Sen. Kyrsten Sinema (D-Arizona) is considering changes to the Democrats’ $740 billion reconciliation bill — including increasing climate funding and restructuring tax provisions — as the Senate moves swiftly toward final adoption before August vacation, Axios has learned.
Why is this important: Sinema is the only senator who could potentially prevent Democrats from achieving President Biden’s longstanding goal of passing an ambitious package to tackle climate change, health care and taxes – renamed the “Reduction Act”. inflation in 2022″.
- That stance gives him enormous clout as Democrats await a Senate congressman’s verdict on the bill’s compliance with the “Byrd rule,” which controls what provisions can be included in the budget reconciliation process.
- The fact that the negotiations were conducted entirely in secrecy between Senate Majority Leader Chuck Schumer (DN.Y.) and Sen. Joe Manchin (DW.V.) — catching Sinema by surprise — left him feeling space for an 11-hour intervention.
- Sinema has so far refused to comment on whether or not she supports the bill until the parliamentarian decides on the measure.
What we mean: Sinema plans to significantly boost funding for the Reconciliation Bill for Droughts and Water Security in the South West, sources familiar with its thought process tell Axios.
- She considers the current portion of the $369 billion climate and energy bill insufficient to address threat resilience funding.
on taxes, Sinema is concerned about the structure of companies’ minimum 15% “book tax” and whether the burden could be passed on to employees, the sources said.
- Sinema supports cracking down on tax evasion, but has long expressed opposition to closing the carried interest loophole.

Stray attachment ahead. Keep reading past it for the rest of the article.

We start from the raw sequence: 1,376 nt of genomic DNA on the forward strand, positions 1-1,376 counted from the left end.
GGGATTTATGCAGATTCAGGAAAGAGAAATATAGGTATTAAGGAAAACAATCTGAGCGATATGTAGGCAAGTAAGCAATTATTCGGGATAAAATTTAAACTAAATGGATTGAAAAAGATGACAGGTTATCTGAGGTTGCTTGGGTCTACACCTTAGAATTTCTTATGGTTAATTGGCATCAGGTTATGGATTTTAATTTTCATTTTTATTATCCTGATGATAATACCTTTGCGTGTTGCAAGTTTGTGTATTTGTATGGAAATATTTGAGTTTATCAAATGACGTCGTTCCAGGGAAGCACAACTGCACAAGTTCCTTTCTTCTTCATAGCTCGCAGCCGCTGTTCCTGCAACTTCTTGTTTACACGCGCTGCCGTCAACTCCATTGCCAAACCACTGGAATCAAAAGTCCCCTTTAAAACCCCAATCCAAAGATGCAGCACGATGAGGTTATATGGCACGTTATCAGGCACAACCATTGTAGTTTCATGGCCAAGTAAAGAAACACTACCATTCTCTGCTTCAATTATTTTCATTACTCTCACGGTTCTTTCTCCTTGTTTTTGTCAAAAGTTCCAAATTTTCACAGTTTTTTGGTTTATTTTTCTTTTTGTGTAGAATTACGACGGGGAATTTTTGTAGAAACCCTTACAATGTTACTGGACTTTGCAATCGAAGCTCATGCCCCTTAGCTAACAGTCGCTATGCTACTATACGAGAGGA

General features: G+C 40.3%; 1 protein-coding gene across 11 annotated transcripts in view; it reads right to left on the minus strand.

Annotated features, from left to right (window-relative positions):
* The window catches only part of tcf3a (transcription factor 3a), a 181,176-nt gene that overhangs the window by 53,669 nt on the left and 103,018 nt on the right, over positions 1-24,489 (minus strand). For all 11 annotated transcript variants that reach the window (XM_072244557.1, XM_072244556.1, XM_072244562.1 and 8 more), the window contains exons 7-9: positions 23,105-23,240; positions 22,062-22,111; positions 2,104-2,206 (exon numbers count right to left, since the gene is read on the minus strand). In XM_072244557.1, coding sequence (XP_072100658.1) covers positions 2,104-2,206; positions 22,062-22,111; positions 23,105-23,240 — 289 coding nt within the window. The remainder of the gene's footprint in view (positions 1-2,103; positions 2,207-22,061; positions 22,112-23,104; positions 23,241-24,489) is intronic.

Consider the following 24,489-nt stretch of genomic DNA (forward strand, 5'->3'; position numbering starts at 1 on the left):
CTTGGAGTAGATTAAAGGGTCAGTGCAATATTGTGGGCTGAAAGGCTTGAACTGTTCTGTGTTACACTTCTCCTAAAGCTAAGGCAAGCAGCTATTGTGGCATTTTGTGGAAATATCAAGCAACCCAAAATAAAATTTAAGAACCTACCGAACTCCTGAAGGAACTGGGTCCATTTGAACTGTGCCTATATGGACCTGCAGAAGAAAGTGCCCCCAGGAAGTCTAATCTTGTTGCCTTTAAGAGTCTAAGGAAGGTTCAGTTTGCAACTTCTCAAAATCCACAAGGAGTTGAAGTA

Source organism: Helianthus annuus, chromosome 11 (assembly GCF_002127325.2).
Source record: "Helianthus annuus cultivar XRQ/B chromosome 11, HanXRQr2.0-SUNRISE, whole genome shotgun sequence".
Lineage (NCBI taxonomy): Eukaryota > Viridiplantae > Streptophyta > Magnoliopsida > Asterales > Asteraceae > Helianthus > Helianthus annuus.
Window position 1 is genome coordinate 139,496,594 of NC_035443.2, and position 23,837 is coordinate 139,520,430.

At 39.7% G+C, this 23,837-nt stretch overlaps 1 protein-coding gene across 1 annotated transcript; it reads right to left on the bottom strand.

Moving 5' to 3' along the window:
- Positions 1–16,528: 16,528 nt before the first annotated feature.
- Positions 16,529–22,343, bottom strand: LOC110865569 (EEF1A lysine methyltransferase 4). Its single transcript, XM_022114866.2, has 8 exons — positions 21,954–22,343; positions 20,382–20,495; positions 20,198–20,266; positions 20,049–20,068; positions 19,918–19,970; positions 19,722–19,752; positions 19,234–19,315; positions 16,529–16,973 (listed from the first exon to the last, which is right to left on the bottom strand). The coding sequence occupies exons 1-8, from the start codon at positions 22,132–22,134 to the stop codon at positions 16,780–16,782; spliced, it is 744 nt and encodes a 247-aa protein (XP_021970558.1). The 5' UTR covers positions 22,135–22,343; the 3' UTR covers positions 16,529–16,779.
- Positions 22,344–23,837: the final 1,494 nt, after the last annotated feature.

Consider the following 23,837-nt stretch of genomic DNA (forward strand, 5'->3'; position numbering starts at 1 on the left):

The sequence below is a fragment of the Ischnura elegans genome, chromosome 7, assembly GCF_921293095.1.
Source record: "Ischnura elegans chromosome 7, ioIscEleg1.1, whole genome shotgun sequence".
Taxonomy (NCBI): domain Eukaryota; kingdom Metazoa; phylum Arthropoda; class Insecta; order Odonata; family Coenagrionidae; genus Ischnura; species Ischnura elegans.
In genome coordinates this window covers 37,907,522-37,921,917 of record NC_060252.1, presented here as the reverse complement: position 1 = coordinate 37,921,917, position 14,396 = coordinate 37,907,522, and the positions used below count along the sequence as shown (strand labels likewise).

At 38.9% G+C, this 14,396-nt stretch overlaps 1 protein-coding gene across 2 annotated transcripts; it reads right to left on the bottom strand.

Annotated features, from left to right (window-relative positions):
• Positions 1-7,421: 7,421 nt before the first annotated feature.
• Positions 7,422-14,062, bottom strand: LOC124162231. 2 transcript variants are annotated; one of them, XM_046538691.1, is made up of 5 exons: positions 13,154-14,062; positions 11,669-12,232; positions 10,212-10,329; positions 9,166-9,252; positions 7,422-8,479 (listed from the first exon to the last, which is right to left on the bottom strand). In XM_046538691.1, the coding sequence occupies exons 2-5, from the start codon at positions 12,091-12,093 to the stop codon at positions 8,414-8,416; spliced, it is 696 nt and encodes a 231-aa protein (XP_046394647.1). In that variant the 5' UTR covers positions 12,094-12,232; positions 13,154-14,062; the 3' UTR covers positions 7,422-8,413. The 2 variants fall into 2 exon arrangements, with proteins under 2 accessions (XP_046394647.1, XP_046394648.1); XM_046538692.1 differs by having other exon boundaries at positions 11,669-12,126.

- She fears the provision, which would contribute up to $14 billion towards paying off the total $740 billion bill, could undermine economic competitiveness, the sources said.
In the wings: Sinema has met privately, both virtually and in person, with key Arizona stakeholders as she continues to work on her assessment of the bill.
- Sinema traveled to Flagstaff, Arizona last week, where she met with local officials who are still reeling from recent flooding and a wildfire that tore through the state.
- Arizona is one of the fastest warming states in the US and the largest county in the state, Maricopa County, has already hit a record high for heat-related deaths this year.
- “Some were surprised to learn that Kyrsten was enthusiastic about the climate provisions last year, as they rightly view her as a centrist. But first and foremost, she is a senator from Arizona,” said John LaBombard, former director of communications for Sinema and SVP at ROKK. Solutions tells Axios.
In a phone call Tuesday with the Arizona Chamber of Commerce, local business leaders and manufacturers discussed with Sinema what the proposed 15% minimum corporate tax and the elimination of the carried interest loophole would mean for arizona.
- The private equity sector, which has contributed heavily to Sinema, is pressuring it to cut down the part of the interest carried.
- “I remember last year she was hearing comments from small business owners who were concerned about the potential implications of any tax policy changes and how it might affect their capital investment flows,” said LaBombard.
- “He is someone who is cautious when it comes to changing tax policies. …obviously I think [their input] shaped where it is on the economic aspects of this bill. »
What they say : “What’s clear from our conversation is that she’s taking a thoughtful and diligent approach when considering her position on this legislation,” Arizona Chamber CEO Danny Seiden told Axios’ Hans Nichols. .
- “She was very interested in knowing the specific impacts the tax provisions will have on Arizona manufacturers – and we believe she will seriously consider those implications as negotiations continue over the next few days.”